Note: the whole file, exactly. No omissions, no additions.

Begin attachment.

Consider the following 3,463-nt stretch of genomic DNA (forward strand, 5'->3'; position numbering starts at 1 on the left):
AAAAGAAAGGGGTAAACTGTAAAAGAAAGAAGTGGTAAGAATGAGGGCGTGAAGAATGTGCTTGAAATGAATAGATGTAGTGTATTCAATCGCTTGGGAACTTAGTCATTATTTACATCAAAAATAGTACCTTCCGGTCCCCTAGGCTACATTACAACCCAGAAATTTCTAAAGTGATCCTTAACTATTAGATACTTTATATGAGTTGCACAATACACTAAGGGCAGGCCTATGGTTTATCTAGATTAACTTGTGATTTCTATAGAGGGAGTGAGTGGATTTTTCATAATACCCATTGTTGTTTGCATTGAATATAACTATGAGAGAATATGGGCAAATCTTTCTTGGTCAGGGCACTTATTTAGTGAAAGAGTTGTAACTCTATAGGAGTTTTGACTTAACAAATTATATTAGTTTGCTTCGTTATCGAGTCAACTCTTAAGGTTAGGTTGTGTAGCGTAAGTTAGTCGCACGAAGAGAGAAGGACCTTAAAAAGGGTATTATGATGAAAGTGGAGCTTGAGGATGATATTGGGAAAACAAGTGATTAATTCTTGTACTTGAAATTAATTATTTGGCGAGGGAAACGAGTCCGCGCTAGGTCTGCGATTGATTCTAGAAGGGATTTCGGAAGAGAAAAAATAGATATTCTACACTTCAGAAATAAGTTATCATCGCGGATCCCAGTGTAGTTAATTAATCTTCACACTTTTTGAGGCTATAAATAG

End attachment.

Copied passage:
Consider the following 3,463-nt stretch of genomic DNA (forward strand, 5'->3'; position numbering starts at 1 on the left):
AAAAGAAAGGGGTAAACTGTAAAAGAAAGAAGTGGTAAGAATGAGGGCGTGAAGAATGTGCTTGAAATGAATAGATGTAGTGTATTCAATCGCTTGGGAACTTAGTCATTATTTACATCAAAAATAGTACCTTCCGGTCCCCTAGGCTACATTACAACCCAGAAATTTCTAAAGTGATCCTTAACTATTAGATACTTTATATGAGTTGCACAATACACTAAGGGCAGGCCTATGGTTTATCTAGATTAACTTGTGATTTCTATAGAGGGAGTGAGTGGATTTTTCATAATACCCATTGTTGTTTGCATTGAATATAACTATGAGAGAATATGGGCAAATCTTTCTTGGTCAGGGCACTTATTTAGTGAAAGAGTTGTAACTCTATAGGAGTTTTGACTTAACAAATTATATTAGTTTGCTTCGTTATCGAGTCAACTCTTAAGGTTAGGTTGTGTAGCGTAAGTTAGTCGCACGAAGAGAGAAGGACCTTAAAAAGGGTATTATGATGAAAGTGGAGCTTGAGGATGATATTGGGAAAACAAGTGATTAATTCTTGTACTTGAAATTAATTATTTGGCGAGGGAAACGAGTCCGCGCTAGGTCTGCGATTGATTCTAGAAGGGATTTCGGAAGAGAAAAAATAGATATTCTACACTTCAGAAATAAGTTATCATCGCGGATCCCAGTGTAGTTAATTAATCTTCACACTTTTTGAGGCTATAAATAG